EMPLOYEES OF one of Portland's largest homeless service providers say they could vote to go on strike in January unless they get the pay raise that has already been approved by Portland City Council.
Transition Projects, Inc. (TPI) runs two homeless shelters in Portland, and has more than 50 workers represented by a sub-group of the American Federation of State, County and Municipal Employees (AFSCME) union, Council 75. The average salary for these workers is $26,748, according to AFSCME, whose bargaining team is asking for a 3.5 percent cost-of-living increase from TPI. TPI officials are only prepared to offer two percent, the union says.
But TPI employees already met with Portland city commissioners in June, to persuade them to agree to a $73,000 increase in funding for TPI, to cover the cost-of-living increase. AFSCME council representative Rob Wheaton says it would cost TPI just $66,000 to give employees the 3.5 percent they are seeking, but that TPI is claiming it now needs some of the $73,000 to pay for increased utility costs at the agency.
"It's as though we don't have to pay for utilities ourselves," says Hugh Singh, the laundry and clothing coordinator at TPI's men's shelter at NW 5th and Glisan.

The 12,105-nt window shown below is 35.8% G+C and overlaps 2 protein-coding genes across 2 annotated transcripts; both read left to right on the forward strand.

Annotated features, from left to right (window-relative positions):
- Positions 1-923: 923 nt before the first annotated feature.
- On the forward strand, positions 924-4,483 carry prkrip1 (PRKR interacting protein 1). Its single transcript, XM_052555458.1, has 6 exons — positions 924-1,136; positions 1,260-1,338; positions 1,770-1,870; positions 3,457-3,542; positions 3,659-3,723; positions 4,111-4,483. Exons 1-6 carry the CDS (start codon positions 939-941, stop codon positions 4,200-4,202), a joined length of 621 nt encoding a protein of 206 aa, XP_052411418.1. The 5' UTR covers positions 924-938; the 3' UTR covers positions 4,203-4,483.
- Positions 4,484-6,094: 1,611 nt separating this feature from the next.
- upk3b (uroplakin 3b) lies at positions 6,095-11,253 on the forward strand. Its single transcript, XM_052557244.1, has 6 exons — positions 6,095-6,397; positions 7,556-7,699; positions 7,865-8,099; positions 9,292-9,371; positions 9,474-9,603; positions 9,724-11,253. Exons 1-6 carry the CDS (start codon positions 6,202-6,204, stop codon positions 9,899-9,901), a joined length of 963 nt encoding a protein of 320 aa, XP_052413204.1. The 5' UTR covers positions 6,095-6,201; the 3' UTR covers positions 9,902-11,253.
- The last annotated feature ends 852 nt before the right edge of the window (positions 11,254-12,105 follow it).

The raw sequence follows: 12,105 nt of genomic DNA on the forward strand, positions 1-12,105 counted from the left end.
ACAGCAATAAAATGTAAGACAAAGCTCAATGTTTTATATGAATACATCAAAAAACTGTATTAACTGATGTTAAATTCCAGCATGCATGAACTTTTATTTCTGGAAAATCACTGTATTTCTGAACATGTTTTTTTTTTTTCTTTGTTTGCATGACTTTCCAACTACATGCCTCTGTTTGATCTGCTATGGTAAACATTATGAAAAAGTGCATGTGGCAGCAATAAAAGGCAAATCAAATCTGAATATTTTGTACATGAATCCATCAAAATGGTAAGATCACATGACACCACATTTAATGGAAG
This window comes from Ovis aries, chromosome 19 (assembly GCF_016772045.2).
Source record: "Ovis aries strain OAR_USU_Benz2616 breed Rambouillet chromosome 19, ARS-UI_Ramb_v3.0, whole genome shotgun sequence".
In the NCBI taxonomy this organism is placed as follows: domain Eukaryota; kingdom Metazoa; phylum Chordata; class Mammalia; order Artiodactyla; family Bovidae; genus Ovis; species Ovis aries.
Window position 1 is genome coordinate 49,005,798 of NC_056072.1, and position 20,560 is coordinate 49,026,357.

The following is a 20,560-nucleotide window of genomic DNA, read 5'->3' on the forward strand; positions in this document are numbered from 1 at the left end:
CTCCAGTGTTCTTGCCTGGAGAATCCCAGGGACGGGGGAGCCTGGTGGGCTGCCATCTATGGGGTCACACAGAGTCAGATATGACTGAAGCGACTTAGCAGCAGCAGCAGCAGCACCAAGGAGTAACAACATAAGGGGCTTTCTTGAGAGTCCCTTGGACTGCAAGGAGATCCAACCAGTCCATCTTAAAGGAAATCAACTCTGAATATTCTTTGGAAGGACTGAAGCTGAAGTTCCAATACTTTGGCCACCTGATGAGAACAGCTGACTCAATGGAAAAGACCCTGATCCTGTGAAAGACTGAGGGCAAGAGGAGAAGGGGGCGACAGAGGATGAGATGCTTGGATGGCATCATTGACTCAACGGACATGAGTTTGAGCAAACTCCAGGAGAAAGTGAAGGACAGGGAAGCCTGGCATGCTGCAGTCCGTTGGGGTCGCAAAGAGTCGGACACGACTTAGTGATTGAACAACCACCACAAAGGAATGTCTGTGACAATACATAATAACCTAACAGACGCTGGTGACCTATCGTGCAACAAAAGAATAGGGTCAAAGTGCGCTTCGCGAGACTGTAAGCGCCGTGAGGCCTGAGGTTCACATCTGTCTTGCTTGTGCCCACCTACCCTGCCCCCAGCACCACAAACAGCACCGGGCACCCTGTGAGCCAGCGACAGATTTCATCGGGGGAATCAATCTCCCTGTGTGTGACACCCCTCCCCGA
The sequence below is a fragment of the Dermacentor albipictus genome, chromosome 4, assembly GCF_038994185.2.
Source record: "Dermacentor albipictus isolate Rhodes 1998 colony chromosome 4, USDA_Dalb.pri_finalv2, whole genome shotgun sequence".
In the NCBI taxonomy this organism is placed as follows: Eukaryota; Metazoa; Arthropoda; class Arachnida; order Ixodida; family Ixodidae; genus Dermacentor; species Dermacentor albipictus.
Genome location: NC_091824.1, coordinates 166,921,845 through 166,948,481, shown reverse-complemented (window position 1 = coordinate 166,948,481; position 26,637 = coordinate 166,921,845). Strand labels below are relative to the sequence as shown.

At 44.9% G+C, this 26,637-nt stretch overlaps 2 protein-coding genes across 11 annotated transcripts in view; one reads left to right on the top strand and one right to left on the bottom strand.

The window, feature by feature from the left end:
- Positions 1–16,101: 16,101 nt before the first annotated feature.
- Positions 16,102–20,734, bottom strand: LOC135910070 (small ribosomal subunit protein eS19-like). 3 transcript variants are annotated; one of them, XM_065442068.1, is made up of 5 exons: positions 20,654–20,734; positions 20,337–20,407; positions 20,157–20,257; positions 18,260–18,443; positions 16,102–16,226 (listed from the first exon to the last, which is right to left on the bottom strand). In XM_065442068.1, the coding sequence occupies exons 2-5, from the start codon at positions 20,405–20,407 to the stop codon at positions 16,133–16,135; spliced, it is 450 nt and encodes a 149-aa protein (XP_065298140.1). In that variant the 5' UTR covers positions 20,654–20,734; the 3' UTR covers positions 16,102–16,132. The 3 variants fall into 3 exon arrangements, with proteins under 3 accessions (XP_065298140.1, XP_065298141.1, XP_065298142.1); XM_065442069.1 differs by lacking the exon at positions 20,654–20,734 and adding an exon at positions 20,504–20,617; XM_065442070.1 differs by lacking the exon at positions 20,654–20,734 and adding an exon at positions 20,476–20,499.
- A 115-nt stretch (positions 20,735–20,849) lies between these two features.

"I'm not just poor, I'm po'. I can't even afford the 'o' and the 'r,'" says Elvyss Argueta, who helps 500 homeless people a day at the shelter's service access center. "I want to help these people, but at the same time, I have to be able to live."
"I feel insulted because I feel like they're saying they don't care if I stick around or not, and that they can replace me," says Rachel Hansen, who works in veterans' care, also at the Glisan shelter.
"It's a racket," says Wheaton, who points out that TPI has run at an operating excess with revenue averaging $250,000 a year for the last eight years, according to its tax returns, filed with the IRS. Meanwhile TPI Executive Director Doreen Binder, whose salary is listed as $82,422 on TPI's IRS return for the year 2006-2007, told the Mercury she has no comment on the negotiations.
"We are quietly trying to play a constructive role in the TPI situation," says Commissioner Nick Fish, who oversees homeless services. "And I'm very hopeful that it will be resolved."